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Album Review – Wynne, DO MY OWN STUNTS

Album Review – Wynne, DO MY OWN STUNTS

Wynne DO MY OWN STUNTS album cover

Wynne is back, and with her new EP, DO MY OWN STUNTS, it’s clear that she’s still got something to prove. The project, produced entirely by Dreamville mastermind Christo, is out today via Portland’s EYRST label. Last time we caught up with Wynne, she had just released her debut LP, If I May, and was gearing up for a national tour alongside Earthgang and Mick Jenkins, poised for induction into a cadre of artists widely considered to be the new vanguard of rap. Our interview with Wynne came out in January of 2020, and the tour went through February. A month after that, we were in the thick of a global pandemic, the rippling consequences of which we’re only now beginning to unpack. 

This is not to say that DO MY OWN STUNTS, is a explicitly a pandemic record, but rather that it captures the raw energy and drive of an artist who was on the verge of a meteoric rise right before everything got cancelled, and who refuses to let us forget why she was in the conversation to begin with. Wynne can rap. That’s always been the bottom line, ever since her take on the #SoGoneChallenge went unexpectedly viral, and DO MY OWN STUNTS serves as yet another testament to that fact.

The project is also driven in no small part by Christo’s production, which balances heavy 808s and driving drums on the low end against higher, sparser lines of jangly keys and eerily detuned strings and stabs that provide just enough of a background melody for Wynne to work, while still giving her voice room to carry the tracks. The two pair well, and there’s a sonic consistency that Christo lends to the project as its sole producer.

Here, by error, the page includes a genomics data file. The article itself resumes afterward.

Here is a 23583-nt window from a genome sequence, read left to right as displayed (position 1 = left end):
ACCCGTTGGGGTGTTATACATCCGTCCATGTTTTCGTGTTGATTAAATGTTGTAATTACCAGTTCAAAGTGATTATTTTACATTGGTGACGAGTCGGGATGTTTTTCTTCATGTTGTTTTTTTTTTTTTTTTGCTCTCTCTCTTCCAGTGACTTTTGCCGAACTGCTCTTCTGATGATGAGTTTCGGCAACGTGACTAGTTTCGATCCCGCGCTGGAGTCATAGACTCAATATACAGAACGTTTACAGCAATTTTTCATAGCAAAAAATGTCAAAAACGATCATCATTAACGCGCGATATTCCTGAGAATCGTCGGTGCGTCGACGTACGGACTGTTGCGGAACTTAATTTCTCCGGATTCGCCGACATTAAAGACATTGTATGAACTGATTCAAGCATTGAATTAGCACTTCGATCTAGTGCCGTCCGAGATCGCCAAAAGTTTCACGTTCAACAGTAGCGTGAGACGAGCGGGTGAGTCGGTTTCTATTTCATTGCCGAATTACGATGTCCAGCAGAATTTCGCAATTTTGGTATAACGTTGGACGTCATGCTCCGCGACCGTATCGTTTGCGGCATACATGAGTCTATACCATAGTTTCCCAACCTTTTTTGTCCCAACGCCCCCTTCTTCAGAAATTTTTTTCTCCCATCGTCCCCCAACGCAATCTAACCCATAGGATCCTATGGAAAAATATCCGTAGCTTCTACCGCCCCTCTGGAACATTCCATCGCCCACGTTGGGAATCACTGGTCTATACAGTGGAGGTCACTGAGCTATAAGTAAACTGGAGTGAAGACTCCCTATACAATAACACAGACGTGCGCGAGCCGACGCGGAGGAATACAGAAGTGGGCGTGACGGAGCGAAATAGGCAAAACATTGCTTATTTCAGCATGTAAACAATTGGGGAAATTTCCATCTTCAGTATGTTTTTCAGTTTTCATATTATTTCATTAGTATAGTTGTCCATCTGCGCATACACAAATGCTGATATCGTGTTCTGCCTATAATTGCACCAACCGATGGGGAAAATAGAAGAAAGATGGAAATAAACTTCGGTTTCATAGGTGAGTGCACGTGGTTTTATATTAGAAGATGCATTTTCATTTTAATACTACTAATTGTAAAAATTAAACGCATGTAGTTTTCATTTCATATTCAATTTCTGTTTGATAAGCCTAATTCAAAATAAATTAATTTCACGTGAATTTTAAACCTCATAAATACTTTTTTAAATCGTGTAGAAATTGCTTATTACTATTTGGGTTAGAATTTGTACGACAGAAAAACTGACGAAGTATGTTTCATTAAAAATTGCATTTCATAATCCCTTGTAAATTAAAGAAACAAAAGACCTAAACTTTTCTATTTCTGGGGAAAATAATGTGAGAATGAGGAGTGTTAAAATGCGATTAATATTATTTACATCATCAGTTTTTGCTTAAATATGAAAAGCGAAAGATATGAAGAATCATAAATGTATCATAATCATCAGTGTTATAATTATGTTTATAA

Lyrically, Wynne is raw and sexy and funny in equal parts, as in the opening verse of “OLE OLE,” where she raps: “If I put the mic down I’m gonna give a tough guy something to cry bout/said he wanna pipe boy, pipe down, go to tryouts/hit it lights out, get one stroke free, strike out, like how/you coulda hit before/I coulda endorsed you on all fours/I like that, bite back/put his dick on an ice pack, boy soft.”

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To compliment the density of bars, it’s clear Wynne has been dialing in her song structure as well, adding a number of catchy refrains, including melodic autotune hooks on “STUNT” and “DEMON,” all of which give the tape a broader pop appeal. Still, it’s not all ear candy. “Before I speak/PPB can’t be reformed!” Wynne opens on “CARROT CAKE,” reminding us that despite the fun she and Christo are having, there are still real battles to be fought. Clocking in at just under fifteen minutes, DO MY OWN STUNTS is perhaps not the project to fight those battles head-on, but Wynne always shows a defference towards the larger culture of hip-hop in which she continues to thrive, her way.